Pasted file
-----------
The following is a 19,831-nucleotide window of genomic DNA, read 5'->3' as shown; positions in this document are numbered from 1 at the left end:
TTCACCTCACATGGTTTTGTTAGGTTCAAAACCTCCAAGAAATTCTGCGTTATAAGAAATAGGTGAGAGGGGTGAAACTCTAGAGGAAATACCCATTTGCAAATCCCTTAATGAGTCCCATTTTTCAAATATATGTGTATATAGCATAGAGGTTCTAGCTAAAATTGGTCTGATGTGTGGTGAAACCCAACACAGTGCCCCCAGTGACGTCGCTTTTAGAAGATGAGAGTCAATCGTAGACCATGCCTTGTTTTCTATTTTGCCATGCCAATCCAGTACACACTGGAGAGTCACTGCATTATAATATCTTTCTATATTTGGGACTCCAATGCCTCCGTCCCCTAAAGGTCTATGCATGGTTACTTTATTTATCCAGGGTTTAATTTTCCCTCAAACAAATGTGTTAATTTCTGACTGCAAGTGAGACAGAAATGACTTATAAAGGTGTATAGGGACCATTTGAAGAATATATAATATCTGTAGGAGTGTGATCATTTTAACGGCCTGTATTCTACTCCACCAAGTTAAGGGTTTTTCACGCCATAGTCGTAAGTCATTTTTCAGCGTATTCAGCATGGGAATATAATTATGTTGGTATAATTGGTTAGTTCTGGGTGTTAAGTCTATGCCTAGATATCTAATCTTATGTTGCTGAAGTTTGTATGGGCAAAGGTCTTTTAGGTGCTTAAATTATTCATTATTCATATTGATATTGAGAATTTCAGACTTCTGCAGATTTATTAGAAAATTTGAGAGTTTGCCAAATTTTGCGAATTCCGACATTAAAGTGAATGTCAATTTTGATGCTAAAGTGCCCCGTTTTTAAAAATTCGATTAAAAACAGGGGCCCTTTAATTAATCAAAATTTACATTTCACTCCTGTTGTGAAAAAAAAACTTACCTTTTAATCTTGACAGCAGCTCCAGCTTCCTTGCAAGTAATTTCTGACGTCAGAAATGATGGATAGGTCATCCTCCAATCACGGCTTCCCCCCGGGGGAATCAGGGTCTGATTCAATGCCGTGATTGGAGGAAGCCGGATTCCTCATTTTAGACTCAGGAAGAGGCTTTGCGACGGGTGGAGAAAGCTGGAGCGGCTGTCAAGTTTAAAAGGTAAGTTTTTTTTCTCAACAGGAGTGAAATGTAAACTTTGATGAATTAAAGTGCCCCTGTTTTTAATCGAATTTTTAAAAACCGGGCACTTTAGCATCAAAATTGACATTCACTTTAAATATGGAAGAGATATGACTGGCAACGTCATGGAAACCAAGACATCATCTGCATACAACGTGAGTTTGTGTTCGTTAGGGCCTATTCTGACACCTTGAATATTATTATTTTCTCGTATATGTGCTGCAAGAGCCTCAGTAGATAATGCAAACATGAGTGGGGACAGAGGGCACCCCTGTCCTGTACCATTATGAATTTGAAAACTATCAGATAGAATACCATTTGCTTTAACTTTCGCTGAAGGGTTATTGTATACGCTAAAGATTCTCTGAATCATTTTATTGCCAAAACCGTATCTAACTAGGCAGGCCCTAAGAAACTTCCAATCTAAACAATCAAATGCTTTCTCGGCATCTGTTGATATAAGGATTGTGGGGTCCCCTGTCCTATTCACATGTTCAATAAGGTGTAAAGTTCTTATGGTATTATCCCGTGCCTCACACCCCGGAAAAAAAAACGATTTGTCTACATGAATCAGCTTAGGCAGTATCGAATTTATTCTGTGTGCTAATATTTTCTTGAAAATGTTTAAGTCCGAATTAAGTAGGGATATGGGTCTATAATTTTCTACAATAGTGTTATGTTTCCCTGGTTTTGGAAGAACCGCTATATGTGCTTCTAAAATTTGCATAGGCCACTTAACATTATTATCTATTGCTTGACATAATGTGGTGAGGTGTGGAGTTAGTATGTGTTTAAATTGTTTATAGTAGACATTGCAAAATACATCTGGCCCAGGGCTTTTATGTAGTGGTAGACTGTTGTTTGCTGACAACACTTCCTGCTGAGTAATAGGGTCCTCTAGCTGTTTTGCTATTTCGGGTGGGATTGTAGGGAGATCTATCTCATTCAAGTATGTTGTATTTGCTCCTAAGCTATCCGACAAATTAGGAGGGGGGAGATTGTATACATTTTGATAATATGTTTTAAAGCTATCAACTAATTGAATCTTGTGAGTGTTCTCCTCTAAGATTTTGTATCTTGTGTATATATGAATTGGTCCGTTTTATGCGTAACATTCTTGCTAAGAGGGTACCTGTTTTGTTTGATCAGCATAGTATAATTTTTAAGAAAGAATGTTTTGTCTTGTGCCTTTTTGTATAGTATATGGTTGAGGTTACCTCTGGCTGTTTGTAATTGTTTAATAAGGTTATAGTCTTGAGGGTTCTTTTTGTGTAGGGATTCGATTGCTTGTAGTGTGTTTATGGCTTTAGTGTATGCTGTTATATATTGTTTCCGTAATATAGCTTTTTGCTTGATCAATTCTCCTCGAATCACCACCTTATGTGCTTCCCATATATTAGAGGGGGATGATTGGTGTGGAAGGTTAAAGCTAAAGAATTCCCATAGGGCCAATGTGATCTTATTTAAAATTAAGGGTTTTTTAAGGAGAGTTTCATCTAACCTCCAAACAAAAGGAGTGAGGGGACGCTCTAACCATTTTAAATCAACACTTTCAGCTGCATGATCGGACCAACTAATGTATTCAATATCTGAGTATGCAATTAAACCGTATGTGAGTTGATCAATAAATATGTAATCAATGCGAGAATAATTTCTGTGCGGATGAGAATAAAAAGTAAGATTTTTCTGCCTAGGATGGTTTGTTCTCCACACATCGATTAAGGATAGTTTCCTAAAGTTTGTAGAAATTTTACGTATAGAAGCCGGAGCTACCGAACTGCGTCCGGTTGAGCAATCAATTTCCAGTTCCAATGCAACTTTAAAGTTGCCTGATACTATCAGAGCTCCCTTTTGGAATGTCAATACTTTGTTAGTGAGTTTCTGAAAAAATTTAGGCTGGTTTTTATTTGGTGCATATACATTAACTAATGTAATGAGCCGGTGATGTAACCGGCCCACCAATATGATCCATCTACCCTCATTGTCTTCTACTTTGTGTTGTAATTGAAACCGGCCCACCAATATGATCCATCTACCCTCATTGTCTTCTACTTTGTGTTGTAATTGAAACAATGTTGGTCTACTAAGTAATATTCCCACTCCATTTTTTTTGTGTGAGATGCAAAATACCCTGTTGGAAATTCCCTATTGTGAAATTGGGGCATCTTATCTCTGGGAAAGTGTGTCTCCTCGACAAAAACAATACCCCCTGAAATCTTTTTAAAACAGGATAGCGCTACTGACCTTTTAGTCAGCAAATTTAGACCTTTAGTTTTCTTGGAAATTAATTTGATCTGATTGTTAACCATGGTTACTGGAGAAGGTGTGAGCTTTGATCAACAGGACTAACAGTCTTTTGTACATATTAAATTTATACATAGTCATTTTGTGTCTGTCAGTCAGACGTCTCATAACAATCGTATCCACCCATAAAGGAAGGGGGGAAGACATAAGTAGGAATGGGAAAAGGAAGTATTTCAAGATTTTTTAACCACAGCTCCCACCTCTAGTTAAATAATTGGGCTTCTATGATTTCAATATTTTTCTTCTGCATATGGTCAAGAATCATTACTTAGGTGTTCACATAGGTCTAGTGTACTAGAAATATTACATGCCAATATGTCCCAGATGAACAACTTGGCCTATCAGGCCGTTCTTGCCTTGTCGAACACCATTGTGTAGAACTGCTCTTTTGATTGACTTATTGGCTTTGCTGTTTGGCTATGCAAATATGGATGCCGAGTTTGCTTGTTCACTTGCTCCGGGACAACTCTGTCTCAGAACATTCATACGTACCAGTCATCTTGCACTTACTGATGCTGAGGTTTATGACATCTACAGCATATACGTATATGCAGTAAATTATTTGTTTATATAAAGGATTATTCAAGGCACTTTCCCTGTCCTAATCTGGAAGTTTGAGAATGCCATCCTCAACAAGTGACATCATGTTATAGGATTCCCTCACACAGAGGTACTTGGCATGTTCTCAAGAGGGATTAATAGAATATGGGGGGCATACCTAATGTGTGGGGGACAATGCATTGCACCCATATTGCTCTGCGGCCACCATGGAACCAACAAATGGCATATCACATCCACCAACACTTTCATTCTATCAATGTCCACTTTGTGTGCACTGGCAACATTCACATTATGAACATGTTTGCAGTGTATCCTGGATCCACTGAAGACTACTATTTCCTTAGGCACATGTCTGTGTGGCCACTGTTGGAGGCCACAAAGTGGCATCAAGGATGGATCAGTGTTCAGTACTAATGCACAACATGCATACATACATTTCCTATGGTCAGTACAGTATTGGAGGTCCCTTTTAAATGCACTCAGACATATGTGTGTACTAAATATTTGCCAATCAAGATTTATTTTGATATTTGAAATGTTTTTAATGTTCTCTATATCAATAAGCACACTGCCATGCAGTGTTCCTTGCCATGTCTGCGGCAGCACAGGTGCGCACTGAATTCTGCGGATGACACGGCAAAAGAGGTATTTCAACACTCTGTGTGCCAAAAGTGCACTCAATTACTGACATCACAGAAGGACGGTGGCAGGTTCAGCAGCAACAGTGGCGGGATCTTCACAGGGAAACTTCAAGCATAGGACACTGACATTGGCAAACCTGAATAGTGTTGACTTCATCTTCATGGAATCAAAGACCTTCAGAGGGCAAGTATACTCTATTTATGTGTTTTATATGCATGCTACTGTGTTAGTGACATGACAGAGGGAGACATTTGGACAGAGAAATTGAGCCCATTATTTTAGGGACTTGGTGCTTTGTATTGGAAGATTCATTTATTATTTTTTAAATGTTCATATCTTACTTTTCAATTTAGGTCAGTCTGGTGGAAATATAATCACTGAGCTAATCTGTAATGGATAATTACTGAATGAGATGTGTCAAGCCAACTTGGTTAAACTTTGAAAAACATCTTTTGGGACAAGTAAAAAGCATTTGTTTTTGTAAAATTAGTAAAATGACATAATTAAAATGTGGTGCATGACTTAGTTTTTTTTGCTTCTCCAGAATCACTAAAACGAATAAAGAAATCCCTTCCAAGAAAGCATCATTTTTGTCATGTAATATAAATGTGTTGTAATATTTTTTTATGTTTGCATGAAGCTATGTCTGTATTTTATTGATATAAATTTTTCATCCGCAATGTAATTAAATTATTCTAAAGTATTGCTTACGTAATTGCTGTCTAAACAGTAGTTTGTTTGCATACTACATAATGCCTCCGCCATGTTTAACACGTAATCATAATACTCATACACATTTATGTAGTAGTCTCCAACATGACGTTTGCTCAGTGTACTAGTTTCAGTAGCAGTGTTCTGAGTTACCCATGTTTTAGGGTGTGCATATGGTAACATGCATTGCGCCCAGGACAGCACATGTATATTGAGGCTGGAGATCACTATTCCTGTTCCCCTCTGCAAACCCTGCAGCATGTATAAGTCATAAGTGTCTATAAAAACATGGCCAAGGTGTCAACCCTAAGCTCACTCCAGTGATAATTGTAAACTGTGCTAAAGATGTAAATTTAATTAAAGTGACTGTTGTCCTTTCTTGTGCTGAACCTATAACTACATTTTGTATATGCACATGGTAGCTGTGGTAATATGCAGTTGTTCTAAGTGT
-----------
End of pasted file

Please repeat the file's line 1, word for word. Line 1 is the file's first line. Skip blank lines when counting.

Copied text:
The following is a 19,831-nucleotide window of genomic DNA, read 5'->3' as shown; positions in this document are numbered from 1 at the left end: